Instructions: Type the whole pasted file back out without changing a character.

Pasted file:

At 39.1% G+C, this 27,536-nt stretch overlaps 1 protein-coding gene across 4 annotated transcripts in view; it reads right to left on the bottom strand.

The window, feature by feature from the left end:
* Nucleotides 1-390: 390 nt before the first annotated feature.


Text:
At 39.1% G+C, this 27,536-nt stretch overlaps 1 protein-coding gene across 4 annotated transcripts in view; it reads right to left on the bottom strand.

The window, feature by feature from the left end:
* Nucleotides 1-390: 390 nt before the first annotated feature.